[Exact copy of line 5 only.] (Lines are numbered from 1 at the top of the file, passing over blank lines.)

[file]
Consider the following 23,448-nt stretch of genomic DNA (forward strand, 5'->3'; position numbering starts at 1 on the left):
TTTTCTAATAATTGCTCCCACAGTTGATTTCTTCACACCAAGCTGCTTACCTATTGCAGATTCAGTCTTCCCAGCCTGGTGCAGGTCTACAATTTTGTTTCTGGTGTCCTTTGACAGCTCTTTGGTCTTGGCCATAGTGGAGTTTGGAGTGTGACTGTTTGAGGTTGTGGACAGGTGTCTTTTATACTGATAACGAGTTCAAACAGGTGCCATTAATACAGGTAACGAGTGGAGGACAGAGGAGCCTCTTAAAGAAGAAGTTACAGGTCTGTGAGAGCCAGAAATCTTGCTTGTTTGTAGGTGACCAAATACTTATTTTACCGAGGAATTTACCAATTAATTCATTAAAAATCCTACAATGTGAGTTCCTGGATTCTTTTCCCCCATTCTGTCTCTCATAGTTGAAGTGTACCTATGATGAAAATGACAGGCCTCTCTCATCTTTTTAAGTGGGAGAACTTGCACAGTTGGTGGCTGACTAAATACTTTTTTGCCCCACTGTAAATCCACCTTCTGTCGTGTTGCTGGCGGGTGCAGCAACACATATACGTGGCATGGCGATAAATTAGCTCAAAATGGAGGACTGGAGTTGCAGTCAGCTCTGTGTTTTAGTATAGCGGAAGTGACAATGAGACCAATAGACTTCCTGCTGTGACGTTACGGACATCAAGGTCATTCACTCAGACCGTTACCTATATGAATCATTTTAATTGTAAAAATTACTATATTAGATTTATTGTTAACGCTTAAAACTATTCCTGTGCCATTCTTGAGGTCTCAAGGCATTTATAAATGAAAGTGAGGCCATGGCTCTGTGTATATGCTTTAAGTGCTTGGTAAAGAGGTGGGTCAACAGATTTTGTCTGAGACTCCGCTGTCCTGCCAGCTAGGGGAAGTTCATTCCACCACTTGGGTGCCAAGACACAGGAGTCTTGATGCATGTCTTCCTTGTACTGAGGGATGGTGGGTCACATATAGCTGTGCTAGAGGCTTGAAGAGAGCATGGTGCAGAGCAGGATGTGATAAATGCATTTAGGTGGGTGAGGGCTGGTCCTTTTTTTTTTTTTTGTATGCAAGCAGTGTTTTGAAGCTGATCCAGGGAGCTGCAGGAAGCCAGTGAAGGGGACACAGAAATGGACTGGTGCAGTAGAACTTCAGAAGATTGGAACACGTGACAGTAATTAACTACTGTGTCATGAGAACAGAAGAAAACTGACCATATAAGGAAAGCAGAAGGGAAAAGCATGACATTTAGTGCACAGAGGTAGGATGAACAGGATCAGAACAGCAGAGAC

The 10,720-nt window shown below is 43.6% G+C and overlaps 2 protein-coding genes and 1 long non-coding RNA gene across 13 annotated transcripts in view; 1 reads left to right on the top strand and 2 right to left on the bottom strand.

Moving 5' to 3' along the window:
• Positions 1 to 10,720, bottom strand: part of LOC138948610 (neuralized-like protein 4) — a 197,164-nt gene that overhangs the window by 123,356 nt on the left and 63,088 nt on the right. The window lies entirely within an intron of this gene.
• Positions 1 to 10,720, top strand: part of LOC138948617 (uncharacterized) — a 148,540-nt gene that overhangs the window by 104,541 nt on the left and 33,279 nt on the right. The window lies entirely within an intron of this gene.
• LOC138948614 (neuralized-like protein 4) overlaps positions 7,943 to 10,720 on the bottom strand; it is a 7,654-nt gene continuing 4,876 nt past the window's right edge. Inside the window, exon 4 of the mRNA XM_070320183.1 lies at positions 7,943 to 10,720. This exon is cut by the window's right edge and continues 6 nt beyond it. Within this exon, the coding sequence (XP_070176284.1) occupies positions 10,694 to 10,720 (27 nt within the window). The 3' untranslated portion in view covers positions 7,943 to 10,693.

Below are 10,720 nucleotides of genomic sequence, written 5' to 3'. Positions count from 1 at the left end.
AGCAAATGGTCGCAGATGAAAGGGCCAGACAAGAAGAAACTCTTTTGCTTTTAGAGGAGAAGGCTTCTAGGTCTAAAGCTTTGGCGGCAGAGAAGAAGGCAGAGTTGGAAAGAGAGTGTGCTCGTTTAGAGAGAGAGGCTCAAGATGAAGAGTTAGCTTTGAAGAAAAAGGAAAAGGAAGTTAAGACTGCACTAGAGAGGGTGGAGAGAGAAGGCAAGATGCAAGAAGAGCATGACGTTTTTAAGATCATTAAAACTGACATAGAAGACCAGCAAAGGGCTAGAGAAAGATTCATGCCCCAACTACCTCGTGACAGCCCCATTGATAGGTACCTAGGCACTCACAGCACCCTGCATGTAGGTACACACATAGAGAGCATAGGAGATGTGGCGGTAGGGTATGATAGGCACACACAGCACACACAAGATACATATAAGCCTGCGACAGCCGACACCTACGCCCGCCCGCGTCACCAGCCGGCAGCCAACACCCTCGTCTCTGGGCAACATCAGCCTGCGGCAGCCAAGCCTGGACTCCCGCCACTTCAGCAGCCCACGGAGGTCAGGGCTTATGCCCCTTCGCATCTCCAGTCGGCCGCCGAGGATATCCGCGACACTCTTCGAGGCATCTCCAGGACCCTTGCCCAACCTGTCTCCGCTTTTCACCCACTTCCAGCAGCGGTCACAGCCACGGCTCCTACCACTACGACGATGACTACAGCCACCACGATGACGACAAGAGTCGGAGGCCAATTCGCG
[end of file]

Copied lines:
• Positions 1 to 10,720, bottom strand: part of LOC138948610 (neuralized-like protein 4) — a 197,164-nt gene that overhangs the window by 123,356 nt on the left and 63,088 nt on the right. The window lies entirely within an intron of this gene.